Pre-operative fasting guidelines can be found as early as 1883 when Joseph Lister wrote, “while it is desirable that there should be no solid matter in the stomach when chloroform is administered, it will be found very salutary to give a cup of tea or beef-tea about two hours previously” (Kulshrestha et al, 2013).
It is well documented that general anesthesia attenuates the laryngeal reflexes and increases the risk of pulmonary aspiration (Ljungqvist, & Soreide, 2003). Pulmonary aspiration will lead to bronchoconstriction and inflammation that ranges in severity from coughing and wheezing to s...
... middle of paper ...
...f the clinicians with adhering to the guidelines; the concerns should be addressed with evidenced based studies.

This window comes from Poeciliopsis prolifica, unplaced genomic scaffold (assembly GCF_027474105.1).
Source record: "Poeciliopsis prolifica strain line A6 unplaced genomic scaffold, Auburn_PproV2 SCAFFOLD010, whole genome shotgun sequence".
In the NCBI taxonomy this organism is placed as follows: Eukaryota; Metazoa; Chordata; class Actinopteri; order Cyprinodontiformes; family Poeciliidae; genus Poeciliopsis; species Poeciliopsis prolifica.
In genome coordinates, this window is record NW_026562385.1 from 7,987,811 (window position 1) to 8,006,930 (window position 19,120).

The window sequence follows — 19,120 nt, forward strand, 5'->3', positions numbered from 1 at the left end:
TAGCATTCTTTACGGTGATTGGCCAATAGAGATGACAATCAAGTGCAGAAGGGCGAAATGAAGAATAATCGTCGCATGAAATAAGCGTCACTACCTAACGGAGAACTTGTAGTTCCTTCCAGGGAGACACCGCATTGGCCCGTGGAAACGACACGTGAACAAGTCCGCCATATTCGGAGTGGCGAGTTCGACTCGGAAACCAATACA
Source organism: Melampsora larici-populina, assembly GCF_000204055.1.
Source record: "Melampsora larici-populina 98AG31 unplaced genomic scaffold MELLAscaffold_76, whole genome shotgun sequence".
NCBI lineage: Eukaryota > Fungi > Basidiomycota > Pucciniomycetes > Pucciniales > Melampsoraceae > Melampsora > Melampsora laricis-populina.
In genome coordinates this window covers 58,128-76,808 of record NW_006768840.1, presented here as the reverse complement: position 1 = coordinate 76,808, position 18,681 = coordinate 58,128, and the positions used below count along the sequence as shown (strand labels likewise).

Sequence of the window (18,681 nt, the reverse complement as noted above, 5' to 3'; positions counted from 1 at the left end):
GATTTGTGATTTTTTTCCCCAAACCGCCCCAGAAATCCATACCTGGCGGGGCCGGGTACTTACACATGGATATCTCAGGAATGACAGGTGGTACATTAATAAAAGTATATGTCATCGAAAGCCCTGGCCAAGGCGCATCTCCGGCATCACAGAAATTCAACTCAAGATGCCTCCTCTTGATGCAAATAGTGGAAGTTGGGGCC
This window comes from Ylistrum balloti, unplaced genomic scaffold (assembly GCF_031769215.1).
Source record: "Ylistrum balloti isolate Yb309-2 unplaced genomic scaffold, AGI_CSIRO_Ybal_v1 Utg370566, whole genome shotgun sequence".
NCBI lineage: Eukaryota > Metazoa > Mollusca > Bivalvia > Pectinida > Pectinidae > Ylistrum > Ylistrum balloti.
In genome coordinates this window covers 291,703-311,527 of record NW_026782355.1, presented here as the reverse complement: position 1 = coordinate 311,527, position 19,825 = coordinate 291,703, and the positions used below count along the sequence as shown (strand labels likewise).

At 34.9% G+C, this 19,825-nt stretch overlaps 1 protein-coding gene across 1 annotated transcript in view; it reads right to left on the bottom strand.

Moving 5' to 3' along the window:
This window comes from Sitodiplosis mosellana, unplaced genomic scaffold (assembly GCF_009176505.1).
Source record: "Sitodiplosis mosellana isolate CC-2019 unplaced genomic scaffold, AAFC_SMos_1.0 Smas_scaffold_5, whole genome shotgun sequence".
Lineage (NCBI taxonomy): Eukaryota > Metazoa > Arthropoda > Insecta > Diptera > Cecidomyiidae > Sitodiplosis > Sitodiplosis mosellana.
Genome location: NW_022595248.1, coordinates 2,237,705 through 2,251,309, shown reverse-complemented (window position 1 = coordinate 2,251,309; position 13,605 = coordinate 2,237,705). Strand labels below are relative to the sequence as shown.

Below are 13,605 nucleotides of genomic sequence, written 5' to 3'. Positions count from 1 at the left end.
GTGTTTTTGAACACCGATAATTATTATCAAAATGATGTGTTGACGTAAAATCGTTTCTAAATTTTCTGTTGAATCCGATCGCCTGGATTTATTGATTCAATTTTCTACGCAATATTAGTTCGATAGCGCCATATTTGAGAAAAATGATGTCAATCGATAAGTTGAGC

Patients, and their families, will need to be educated on the current ASA guidelines for pre-operative fasting, the rational for the guidelines and insure they understand the postoperative benefits of the current guidelines.
Surveys of health care providers should be completed three months after implementation of ASA fasting standards to assess adherence with guidelines. A random survey of patients undergoing elective procedures should be completed within three months to assess their experience and understanding of NPO fasting times. There will need to be ongoing audits and assessment of pre-procedure education materials and information to patient and families. Data will need to be collected measuring fasting times and any associated complications.
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